Meaning, Metrics & Why Marketing MattersMar 1, 2023
Marketing is often misunderstood as a business tool. Many see it as a costly expense—the icing on the cake, rather than the cake itself. But in reality, marketing is essential for the success of any business. It is the lifeline that brings in new customers and keeps them coming back for more. It’s the process of creating, communicating, and delivering value. It’s also the means of measuring the impact of those actions so that businesses can get the most out of their investment.
The True Value of Marketing
It’s not uncommon for sales or operational leaders to eventually become C-Suite executives or the CEO. Thus, they’re familiar with – and perhaps biased towards – sales and operational solutions. And outdated – and frankly dangerous – perspective pits “marketing” against sales” – Capulets and Montagues of revenue generation. In fact, it’s crucial today that sales and operational people understand marketing – and that marketing professionals understand, to some extent, sales and operations. For the CEO confused about marketing’s value, marketing isn’t about spending money. It’s about smart spending in the right marketing channels that produces a return on investment.
About that ROI: measurement is largely about what matters most to you. Some businesses look at the direct results of their marketing spend, while others measure more intangible metrics like brand recognition or customer loyalty. In many small businesses marketing is confused with “creative stuff.” This leads to perpetual battles for Marketing – as a business department or strategic imperative – to be taken seriously. Yet, many businesses just…aren’t taking marketing’s impact seriously. A Marketing Week survey found less than 30% of companies are measuring ROI of marketing. Only about 20% measure which marketing campaign led to pipeline growth.
When leveraged correctly, your marketing investment can pay dividends in the form of increased sales, higher customer lifetime value, and a larger market share. But you have to define marketing’s place in your strategies and how you’ll measure its impact.
Strategizing for Success
Successful marketing campaigns are not created in a vacuum. They require meaningful strategies that are tailored to the business’s target audience. It’s important to understand the needs and preferences of customers so that campaigns can be tailored to them. This is where understanding the right channels is important.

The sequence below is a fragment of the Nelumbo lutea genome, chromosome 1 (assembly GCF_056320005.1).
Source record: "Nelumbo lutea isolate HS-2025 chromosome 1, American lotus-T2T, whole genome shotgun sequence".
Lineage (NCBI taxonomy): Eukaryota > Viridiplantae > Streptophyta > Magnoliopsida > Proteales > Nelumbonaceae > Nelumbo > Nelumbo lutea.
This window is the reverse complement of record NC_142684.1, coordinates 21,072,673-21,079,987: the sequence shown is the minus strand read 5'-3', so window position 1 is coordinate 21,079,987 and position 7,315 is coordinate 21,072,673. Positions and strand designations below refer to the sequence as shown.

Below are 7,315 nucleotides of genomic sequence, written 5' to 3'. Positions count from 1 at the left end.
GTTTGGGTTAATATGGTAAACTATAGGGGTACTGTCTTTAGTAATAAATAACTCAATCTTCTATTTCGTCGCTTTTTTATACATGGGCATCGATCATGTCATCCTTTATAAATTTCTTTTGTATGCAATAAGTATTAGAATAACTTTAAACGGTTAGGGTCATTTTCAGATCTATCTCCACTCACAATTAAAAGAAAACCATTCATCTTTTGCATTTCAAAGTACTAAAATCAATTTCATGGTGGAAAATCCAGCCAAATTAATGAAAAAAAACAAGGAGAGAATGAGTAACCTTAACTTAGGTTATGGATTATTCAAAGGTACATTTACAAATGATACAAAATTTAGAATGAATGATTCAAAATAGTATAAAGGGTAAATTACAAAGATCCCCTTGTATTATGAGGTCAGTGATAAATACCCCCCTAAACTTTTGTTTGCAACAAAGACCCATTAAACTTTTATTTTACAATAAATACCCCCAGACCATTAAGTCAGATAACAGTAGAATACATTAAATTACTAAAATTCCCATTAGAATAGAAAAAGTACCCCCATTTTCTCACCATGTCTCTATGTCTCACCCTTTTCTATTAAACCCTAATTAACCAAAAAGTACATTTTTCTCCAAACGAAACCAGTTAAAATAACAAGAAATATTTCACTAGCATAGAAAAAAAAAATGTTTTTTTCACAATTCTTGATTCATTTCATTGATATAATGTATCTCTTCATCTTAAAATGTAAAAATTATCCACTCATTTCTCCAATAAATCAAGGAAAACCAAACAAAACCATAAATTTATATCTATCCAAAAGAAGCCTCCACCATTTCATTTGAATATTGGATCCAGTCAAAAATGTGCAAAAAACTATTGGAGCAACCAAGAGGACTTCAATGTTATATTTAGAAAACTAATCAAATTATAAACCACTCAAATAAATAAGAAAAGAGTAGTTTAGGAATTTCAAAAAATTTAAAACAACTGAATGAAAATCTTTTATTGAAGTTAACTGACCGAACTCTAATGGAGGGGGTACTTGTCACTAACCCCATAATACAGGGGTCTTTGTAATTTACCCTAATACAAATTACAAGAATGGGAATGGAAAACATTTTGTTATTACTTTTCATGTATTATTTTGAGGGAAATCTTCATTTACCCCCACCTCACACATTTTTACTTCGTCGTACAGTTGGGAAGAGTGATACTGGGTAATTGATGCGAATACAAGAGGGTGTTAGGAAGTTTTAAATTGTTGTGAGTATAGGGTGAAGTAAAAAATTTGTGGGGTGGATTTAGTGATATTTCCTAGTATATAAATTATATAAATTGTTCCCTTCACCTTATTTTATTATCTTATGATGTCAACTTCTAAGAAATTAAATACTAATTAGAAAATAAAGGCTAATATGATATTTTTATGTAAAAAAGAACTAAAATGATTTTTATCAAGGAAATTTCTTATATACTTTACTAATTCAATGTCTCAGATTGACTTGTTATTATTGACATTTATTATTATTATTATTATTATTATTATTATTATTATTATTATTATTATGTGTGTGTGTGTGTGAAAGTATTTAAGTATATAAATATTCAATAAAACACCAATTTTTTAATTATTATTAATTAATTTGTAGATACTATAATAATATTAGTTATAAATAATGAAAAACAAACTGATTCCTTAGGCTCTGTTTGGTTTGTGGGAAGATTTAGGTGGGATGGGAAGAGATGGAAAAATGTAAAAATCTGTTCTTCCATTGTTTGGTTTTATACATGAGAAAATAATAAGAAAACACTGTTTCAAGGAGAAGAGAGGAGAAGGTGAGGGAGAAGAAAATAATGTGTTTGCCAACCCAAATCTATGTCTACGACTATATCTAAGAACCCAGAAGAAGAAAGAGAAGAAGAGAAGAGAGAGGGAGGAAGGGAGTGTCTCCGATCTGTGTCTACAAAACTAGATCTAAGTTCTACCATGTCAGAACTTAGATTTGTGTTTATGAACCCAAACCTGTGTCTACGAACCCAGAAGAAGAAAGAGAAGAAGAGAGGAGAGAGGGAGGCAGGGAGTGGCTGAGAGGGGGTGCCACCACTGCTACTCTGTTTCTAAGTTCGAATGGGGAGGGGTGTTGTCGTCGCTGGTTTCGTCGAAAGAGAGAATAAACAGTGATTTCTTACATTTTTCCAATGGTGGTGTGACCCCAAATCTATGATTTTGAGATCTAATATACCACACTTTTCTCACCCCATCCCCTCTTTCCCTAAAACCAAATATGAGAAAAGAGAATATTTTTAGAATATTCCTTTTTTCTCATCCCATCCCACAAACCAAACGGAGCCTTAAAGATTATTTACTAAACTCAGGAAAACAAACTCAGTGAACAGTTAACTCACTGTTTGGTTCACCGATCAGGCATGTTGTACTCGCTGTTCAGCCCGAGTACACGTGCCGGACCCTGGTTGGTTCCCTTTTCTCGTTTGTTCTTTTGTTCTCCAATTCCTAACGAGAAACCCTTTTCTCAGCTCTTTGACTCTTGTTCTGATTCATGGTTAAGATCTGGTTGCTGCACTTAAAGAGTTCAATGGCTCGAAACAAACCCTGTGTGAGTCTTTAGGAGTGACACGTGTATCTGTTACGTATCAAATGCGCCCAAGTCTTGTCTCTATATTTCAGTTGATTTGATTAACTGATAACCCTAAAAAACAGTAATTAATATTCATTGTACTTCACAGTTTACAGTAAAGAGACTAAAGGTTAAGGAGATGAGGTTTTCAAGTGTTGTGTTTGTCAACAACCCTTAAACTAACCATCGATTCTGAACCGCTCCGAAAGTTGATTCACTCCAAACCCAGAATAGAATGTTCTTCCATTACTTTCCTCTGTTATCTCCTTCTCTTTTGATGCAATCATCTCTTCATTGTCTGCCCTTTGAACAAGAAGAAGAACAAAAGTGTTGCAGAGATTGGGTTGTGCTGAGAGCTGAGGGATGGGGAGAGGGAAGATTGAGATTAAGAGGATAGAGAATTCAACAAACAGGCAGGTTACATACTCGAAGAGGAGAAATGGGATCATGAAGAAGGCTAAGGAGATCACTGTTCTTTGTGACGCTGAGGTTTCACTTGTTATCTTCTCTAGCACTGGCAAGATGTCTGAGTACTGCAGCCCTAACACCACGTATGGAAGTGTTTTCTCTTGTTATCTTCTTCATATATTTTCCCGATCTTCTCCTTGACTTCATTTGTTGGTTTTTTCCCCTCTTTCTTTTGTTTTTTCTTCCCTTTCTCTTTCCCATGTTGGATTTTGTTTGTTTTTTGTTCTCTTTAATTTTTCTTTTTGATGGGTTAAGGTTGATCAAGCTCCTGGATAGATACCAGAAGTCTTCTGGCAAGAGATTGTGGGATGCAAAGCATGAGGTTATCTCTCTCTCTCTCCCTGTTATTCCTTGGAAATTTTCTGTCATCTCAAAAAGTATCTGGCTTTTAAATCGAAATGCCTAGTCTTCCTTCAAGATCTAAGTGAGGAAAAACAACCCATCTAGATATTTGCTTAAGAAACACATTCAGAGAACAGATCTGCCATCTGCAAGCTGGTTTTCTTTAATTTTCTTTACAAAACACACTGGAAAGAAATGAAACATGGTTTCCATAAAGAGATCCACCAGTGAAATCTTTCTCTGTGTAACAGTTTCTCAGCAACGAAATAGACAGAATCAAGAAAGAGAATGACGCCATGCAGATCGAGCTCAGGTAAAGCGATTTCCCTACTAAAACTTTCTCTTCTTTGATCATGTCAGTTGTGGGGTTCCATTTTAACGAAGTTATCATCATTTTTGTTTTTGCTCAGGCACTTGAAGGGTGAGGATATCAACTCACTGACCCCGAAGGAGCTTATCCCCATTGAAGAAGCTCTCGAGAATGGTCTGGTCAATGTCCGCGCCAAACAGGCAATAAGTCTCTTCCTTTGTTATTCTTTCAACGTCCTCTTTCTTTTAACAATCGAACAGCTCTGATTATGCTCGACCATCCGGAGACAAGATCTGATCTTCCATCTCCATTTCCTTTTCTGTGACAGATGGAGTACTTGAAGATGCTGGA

Hey we admit it, as CFOs sometimes the first line of red ink gets scratched across “golf outing” or “tradeshow.” And sometimes that’s most appropriate. But key questions should be considered to understand the value these or other channels might really have to your company. Questions like:
- Is this where my customer is? Are decision-makers out here on the golf course (or tradeshow or ad spend or wherever)?
- Is there a marketing issue, a sales issue, or an issue of the disconnect between marketing and sales? “We need better leads!” isn’t helpful unless you can define what better leads are.
- Where’s your competition? Are they all over social media? Maybe you should be too. At every tradeshow or golf outing? Consider the impact of eliminating yourself from conversations that are going on with your customers. Consider the impact of not leading those conversations simply because you didn’t show up.
Finally, creative storytelling is essential for engaging customers. A 2017 study found that 86% of consumers want brands to tell stories that evoke emotion. This means creating content that is relevant to customers, and that speaks to their values and aspirations. At ProCFO Partners we cultivate conversations like these with regular podcasts, blog posts, a monthly newsletter and more.
Marketing is essential for the success of any business and should be focused on investing in meaningful strategies that are tailored to customer needs and preferences. By leveraging new technology and creative storytelling, businesses can create campaigns that are more likely to resonate with their target audience.
Ultimately, marketing matters because it has the power to drive growth and profits. By understanding the value of marketing, and measuring the impact of campaigns, businesses can get the most out of their investment.